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  9. Clapping and cheering for this post! I am so glad you have arrived at a positive place. No matter what happens - it's so much better to be coming from a positive place than a negative one. I do believe it will make a difference. And I do believe in your embryos! Glad to hear too that the suppression check went well. Onward and upward! xo

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  10. Really hoping that at least one frostie sticks.

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  11. Oh Cristy, I want this for you SO much. In the past few months I've felt your fear in every word you've written and said. It is so amazing to hear you have a renewed sense of hope. Your precious embies are so lucky to have you guys. I know you will both make amazing parents. I'm pulling for you...every step of the way.

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  12. You are an inspiration, Cristy. Hope can be a beautiful thing.
    Anything is possible.

    ~Keisha~

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  13. I love this post, it encompasses so much of what I can't put into words as eloquently as you have around 'hope'.
    I understand the having the hope for other people, I look at it as 'this is really scary and full-on for you and keeping hope within yourself is hard enough without the scary other emotions that are going on, so I will hold the hope aside for you while you deal with the rest'. I'm doing so for you, anyway.
    I know I don't comment much here at all, and I keep meaning to.I get your posts in my email inbox so often read there but don't click over and comment after (Bad Stinky) usually cos I'm gobbling down breakfast and on the way out the door straight after! But I'm definitely reading along and cheering you both on, even though I'm a relatively silent reader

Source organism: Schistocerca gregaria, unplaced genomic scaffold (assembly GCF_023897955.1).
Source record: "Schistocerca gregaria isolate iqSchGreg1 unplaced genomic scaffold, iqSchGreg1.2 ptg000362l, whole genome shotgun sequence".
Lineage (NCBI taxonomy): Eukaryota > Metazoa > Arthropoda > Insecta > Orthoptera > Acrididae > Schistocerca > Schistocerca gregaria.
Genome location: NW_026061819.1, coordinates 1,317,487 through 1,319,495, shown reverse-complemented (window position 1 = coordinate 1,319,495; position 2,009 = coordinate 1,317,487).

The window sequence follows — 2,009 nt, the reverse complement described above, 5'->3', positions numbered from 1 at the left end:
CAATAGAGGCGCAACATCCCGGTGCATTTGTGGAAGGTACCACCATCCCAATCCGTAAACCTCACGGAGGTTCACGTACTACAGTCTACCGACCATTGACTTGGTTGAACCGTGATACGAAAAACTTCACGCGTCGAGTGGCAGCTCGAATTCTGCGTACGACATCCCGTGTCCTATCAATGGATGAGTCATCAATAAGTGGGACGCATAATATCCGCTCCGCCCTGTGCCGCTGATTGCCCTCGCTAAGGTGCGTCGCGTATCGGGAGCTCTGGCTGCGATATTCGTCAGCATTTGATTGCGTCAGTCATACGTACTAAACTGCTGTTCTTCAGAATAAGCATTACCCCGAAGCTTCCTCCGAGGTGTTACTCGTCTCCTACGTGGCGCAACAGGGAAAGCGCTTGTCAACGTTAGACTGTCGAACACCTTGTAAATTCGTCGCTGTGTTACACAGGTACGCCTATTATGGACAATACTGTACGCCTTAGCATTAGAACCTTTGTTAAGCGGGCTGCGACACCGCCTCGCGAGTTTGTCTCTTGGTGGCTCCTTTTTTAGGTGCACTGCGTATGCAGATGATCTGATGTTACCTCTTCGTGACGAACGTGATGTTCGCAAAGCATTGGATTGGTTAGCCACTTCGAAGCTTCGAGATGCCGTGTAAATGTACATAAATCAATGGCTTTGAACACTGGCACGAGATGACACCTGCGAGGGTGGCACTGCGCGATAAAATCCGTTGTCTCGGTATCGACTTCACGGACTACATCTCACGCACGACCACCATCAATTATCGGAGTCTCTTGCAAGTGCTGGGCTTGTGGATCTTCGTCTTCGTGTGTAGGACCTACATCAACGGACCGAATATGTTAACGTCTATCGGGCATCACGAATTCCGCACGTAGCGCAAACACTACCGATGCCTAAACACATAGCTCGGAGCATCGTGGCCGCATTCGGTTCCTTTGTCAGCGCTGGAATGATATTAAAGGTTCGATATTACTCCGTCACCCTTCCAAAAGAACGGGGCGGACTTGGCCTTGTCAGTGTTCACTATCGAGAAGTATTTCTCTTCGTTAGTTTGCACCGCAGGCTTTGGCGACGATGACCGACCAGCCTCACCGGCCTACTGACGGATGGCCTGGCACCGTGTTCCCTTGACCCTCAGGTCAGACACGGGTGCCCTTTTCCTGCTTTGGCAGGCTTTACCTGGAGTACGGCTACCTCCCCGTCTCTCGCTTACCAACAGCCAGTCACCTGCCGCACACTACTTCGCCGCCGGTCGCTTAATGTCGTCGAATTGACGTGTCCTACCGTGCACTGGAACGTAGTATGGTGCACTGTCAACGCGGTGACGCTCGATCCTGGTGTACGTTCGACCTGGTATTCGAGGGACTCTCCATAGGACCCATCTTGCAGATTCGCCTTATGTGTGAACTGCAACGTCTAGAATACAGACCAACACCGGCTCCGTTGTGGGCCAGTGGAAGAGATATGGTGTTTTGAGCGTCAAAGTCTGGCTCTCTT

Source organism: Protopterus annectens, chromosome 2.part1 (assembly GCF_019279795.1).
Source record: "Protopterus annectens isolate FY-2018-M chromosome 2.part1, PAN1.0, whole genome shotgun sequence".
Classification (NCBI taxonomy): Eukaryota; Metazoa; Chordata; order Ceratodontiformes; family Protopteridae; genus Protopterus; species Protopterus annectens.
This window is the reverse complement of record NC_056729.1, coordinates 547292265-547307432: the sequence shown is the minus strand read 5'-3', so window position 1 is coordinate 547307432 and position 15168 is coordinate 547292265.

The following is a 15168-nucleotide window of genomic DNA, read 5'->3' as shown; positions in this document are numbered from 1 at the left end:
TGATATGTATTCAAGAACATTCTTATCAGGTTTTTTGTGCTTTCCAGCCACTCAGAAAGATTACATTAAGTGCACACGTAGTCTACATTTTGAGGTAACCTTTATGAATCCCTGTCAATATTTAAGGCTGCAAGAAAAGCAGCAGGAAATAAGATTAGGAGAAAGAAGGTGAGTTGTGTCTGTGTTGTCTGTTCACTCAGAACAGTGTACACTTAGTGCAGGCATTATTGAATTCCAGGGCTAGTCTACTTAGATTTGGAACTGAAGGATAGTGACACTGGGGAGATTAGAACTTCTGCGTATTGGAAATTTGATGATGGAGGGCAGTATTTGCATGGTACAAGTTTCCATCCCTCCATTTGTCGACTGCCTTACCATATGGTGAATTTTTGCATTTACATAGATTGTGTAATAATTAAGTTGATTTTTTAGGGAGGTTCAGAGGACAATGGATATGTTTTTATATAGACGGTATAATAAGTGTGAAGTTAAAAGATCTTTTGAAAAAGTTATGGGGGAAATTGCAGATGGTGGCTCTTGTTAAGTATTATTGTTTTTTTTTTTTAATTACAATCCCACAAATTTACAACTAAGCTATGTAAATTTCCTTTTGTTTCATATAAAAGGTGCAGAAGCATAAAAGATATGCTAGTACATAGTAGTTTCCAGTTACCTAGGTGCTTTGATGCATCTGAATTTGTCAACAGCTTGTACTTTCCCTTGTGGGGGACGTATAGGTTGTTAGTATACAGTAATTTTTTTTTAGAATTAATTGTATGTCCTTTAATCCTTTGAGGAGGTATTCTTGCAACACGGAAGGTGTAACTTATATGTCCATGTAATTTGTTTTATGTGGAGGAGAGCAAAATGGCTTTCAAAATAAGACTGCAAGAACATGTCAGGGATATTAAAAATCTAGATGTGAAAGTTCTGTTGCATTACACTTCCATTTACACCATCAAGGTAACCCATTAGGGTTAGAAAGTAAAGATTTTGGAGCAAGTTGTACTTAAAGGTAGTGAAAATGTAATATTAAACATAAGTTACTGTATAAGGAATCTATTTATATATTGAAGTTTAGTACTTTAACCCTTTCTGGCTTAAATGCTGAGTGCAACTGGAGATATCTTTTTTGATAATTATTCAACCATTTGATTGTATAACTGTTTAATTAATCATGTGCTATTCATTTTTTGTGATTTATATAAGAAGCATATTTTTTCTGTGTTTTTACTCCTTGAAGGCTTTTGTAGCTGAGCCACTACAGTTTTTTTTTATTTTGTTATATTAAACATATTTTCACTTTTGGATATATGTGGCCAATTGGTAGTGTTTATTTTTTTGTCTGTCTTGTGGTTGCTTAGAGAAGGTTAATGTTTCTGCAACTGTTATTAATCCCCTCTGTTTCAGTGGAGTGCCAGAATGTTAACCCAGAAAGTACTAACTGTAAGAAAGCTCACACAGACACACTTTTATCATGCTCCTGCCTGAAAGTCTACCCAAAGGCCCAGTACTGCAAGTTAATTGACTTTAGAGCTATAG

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  14. Great post Cristy. Bravo. This is inspiring!

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  15. It's a tricky balance--hope without delusion. But it's wonderful to see you so positive about your upcoming cycle. And it sounds like you're off to a good start!

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  16. You are amazing. I absolutely love your blog and the podcasts (I listen to every single one, faithfully!). Believe me, I wish so much I could snap my fingers and make everyone's infertility struggles disappear.

    You are so right though when it comes to doubt and fear. It's just so much easier to expect the worst. But we HAVE to believe that success is in our future. Hopefully your new clinic will be exactly what you guys need.

    While you may not "know" anyone who comes here and posts to you - know that we are all your friends and here for you on your journey. That you guys are NOT alone. Good luck!!

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  17. Beautifully written. I remember it was hard to find hope around the 3 year marker also. After having hope for what feels like a life time and still not achieving what you had set out to do, it is hard to keep hope. For our last IVF cycle, I'm not sure where my hope was, as it wasn't forefront and center, but I know it was somewhere.
    May your hope carry you through and be exactly what you need!

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  18. Beautiful visualizations, and I really like that song. May Hope be a loyal and kind friend to you. XOXO

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  19. I'm hoping right there with you!!

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  20. I feel strongly that Big Red was a sign. A very important sign... just for you. Grey will have his own, and you will have signs together. But she was yours. I'm glad your eyes were lifted just enough to see it.

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  21. I have so much hope for you too. The moment during last week's podcast when you said you would be in the backseat singing lullabies to the dewars brought tears to my eyes. May you be singing lullabies to living breathing little ones one day very soon.

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  22. Visualizing right along with you friend. And hoping with everything inside of me that this will be the cycle that brings you your baby!